Decision support tool for the implementation of CO2 reducing measures

In April 2018, the International Maritime Organization (IMO) agreed upon the target to reduce the CO2-emissions from international shipping in 2050 by 50 percent with respect to 2008 levels. As a first step to reach this target, the CO2-emissions per transport work, as an average across international shipping, need to be reduced by at least 40 per cent by 2030, compared to 2008 levels. However, due to uncertainties involved in the decision making on the implementation of CO2 reducing measures, shipowners are uncertain which actions they need to take regarding their existing fleet in order to deal with those upcoming requirements.

TNO, the Netherlands Organisation for Applied Scientific Research, has developed a tool which is able to support shipowners in the decision making process regarding the pathway of implementing technical CO2 reducing measures for their existing vessels. To put it more concretely, the tool provides the user with a timeline stating at which year certain technical CO2 reducing measures should be implemented on the vessel in order to minimize the total costs over the remaining lifetime of the vessel, while still meeting the required targets in time.

The input consists of the initial vessel parameters (e.g. operational profile, engine efficiencies, fuel mix), fuel properties (e.g. energy and carbon content, prices), economic parameters (e.g. charter day rate, discount rate, docking schedule) and a regulatory framework (e.g. emission limits, non-compliance costs). With this input, any desired set of technical CO2 measures (e.g. propulsion improving devices, anti-fouling coating, dual fuel engine) described by investment and operational costs and the expected range of fuel savings can be analysed.

The tool deals with some of the main challenges shipowners face with improving their fleet’s energy efficiency and provides them with an easy to use method to explore the options of decarbonisation for their specific vessel. The main added value with respect to similar existing tools is the ability to incorporate a regulatory framework in the analysis. For example, if a specific measure is not financially profitable by itself, it could still be a less costly option than being non-compliant with the upcoming regulations. Besides the implementation of the technical measures, the tool also provides the expected speed reduction required to be compliant with the regulations.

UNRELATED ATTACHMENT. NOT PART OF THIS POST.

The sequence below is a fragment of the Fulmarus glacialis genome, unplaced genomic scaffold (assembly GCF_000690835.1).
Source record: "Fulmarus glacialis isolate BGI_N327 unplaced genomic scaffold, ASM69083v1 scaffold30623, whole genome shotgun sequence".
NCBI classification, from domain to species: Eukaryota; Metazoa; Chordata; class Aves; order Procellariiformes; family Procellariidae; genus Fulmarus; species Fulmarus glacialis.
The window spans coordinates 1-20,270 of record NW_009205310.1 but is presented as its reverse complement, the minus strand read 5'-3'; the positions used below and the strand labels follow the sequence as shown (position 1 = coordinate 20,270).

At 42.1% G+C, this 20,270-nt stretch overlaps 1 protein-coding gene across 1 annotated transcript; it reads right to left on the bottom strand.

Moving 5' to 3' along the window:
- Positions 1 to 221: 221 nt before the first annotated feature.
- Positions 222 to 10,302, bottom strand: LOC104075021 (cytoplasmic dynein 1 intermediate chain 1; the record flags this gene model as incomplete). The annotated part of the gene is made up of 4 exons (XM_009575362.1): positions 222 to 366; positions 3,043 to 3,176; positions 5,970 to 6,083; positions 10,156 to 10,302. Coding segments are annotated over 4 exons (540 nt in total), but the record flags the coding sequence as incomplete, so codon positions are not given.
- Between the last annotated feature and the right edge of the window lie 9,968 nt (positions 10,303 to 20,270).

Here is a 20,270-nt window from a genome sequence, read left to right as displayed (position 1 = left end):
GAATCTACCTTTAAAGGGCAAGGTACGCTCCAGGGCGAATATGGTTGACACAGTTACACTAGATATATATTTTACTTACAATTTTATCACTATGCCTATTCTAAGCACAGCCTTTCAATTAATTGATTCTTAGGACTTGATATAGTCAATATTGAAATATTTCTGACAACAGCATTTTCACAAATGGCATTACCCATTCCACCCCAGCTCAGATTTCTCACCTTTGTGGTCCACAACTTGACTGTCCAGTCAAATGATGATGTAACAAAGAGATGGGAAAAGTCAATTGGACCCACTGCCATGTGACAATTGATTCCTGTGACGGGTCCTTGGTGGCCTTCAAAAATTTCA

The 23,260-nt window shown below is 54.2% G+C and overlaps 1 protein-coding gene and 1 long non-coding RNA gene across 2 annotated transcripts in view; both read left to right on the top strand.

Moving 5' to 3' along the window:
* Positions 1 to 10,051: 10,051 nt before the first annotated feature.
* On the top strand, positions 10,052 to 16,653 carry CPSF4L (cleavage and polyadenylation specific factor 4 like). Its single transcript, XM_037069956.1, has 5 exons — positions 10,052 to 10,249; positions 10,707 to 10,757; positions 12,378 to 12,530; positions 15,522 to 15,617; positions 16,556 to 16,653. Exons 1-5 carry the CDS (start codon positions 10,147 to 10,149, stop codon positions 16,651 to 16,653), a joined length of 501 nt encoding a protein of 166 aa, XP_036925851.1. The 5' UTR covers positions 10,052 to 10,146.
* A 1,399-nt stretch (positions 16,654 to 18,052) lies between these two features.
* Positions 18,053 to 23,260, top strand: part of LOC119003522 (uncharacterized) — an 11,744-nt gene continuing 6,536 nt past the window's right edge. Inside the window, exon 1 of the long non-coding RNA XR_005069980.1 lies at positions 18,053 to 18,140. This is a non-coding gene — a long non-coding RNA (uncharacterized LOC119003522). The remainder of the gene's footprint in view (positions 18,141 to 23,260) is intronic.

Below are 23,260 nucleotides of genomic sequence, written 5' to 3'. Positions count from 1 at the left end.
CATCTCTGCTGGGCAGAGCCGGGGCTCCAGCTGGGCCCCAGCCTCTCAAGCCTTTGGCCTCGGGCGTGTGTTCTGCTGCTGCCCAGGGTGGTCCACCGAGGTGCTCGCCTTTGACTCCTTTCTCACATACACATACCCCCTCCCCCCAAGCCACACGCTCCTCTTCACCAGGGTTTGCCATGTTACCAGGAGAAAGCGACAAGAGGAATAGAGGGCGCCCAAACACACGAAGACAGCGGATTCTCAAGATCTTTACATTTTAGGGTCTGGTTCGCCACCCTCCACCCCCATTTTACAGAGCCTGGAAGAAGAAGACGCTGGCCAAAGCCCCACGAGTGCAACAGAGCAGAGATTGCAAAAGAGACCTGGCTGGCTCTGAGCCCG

Example of an optimal policy for a set of CO2 reducing measures applied on a case study vessel. Following this policy, it is expected that the total costs decrease by 12 per cent with respect to the business as usual and the total CO2 emissions by 29 per cent, while being compliant with the regulations without the need the reduce the vessel’s speed.

TNO has put this tool in practice during a case study on a Post-Panamax sized bulk carrier, during which the focus was on the shipowner’s perspective; what could the shipowner do to reach the required CO2 reduction in a cost-efficient way? Results show that several measures can be implemented in the short term that result in fuel savings and that are financially viable. Furthermore, the most attractive options for this particular vessel have been identified in order to meet the regulations in 2030 and beyond.

TNO invites shipowners to participate in the further use and development of this tool. First of all, TNO intends to perform the analysis for different ship segments and sizes in order to identify those measures which have a high potential uptake throughout the whole fleet and which therefore deserve more focus by the industry. Furthermore, TNO would like to invite stakeholders to help enhancing the practical applicability of the toolset, for instance by including operational measures such as slow steaming. To conclude, the tool provides a solid base to explore the options and the impact of regulations on the way to low carbon emissions in the maritime industry.

For more Information please contact Jorrit Harmsen (